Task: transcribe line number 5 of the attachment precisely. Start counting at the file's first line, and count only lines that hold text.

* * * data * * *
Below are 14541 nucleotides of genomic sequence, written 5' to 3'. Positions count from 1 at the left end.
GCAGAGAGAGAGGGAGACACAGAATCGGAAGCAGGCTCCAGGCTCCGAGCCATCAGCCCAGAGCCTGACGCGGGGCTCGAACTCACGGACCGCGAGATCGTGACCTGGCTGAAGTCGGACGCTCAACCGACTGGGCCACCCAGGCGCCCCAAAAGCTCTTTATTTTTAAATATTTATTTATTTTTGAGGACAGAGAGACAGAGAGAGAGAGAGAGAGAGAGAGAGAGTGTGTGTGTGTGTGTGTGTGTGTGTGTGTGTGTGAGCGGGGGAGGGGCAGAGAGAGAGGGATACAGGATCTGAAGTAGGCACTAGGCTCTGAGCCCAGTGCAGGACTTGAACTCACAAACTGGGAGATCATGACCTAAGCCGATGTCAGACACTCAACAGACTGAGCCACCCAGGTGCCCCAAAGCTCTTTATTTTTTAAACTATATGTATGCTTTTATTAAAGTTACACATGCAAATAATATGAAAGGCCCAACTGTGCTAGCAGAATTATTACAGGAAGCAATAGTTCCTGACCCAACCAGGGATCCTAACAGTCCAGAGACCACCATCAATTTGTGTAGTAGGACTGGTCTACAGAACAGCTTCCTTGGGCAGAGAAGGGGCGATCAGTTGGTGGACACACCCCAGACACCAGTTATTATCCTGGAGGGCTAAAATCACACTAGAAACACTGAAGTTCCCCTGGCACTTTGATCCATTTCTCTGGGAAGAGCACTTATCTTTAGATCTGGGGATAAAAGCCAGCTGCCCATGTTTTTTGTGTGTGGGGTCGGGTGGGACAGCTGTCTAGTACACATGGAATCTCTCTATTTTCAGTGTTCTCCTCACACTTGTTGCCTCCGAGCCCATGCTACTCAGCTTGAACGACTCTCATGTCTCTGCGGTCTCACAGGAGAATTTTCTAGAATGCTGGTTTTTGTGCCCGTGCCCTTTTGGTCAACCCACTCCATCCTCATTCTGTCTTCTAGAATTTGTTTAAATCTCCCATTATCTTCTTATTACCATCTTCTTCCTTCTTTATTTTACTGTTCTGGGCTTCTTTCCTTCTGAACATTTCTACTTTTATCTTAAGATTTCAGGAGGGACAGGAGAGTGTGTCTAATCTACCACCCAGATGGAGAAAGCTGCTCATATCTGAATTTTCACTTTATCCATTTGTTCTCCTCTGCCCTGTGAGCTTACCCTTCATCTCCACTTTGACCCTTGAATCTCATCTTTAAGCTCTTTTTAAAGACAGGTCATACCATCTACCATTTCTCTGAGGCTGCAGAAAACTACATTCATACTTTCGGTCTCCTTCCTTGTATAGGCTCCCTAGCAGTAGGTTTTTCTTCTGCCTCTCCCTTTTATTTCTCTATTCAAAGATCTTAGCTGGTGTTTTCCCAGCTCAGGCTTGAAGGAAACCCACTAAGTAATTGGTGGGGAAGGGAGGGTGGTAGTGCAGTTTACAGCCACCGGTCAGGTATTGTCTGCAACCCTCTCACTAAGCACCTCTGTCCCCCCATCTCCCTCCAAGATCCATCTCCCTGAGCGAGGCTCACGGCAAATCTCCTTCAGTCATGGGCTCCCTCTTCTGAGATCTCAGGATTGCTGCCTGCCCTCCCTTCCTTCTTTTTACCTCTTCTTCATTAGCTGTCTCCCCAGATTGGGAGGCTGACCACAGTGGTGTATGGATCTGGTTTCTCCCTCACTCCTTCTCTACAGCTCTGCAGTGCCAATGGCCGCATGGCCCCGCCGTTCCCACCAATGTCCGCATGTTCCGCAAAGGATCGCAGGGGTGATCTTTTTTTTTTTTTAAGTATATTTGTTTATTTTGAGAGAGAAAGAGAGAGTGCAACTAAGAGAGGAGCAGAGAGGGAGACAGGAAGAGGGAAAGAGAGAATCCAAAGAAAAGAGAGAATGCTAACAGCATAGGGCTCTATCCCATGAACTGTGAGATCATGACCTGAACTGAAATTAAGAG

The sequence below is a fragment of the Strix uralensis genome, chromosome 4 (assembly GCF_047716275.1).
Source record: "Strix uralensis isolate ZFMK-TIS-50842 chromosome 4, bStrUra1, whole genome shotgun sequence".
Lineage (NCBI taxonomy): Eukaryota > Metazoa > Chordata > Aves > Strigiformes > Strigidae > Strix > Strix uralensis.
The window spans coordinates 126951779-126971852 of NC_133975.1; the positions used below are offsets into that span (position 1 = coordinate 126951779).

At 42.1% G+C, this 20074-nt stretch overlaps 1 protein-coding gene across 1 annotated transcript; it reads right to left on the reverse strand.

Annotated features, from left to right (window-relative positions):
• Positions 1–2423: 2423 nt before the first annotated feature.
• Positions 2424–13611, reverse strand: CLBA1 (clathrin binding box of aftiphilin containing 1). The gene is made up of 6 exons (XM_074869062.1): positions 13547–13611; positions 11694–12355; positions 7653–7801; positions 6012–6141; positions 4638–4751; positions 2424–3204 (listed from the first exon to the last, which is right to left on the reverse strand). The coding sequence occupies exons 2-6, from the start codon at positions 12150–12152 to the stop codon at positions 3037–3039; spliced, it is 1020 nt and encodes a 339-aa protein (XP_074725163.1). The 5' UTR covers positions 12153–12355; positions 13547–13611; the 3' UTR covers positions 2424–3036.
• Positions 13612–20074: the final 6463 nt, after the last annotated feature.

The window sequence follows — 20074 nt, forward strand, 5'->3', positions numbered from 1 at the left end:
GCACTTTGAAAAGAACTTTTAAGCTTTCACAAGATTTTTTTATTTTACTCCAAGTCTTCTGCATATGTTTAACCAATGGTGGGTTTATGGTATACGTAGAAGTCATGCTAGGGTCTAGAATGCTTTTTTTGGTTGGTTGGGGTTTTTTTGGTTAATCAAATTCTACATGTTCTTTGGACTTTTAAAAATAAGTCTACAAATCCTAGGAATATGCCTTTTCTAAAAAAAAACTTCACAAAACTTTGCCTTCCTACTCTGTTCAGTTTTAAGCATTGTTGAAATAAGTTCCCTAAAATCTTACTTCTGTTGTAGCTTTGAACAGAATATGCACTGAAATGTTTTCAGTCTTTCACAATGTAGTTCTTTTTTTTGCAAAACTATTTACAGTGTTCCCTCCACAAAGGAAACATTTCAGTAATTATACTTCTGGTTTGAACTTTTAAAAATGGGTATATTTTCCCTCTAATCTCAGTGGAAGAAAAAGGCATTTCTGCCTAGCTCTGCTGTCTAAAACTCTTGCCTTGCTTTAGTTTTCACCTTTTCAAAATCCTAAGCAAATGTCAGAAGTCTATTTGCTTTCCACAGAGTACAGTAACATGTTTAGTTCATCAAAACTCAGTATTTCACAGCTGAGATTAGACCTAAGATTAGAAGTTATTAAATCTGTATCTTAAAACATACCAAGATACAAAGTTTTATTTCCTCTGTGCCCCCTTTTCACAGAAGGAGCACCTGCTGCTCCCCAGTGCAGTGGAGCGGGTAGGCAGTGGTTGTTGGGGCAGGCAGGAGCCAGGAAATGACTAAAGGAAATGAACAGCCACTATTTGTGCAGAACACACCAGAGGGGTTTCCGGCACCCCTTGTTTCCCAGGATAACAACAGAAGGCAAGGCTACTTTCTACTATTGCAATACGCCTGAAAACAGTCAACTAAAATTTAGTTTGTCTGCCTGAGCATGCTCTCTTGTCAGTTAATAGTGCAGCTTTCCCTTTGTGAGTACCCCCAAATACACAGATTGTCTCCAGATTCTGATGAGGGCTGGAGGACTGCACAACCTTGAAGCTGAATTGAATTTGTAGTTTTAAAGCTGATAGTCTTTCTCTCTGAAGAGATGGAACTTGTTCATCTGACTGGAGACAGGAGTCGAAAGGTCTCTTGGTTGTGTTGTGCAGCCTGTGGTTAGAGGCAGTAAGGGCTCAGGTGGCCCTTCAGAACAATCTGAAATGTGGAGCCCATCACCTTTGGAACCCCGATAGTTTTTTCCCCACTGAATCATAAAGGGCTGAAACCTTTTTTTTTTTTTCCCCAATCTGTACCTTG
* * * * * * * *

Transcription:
Lineage (NCBI taxonomy): Eukaryota > Metazoa > Chordata > Aves > Strigiformes > Strigidae > Strix > Strix uralensis.